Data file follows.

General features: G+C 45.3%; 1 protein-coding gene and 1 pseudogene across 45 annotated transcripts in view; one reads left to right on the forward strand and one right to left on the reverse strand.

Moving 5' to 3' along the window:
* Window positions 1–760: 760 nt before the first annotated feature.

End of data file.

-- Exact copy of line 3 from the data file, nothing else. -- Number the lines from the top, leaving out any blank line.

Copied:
* Window positions 1–760: 760 nt before the first annotated feature.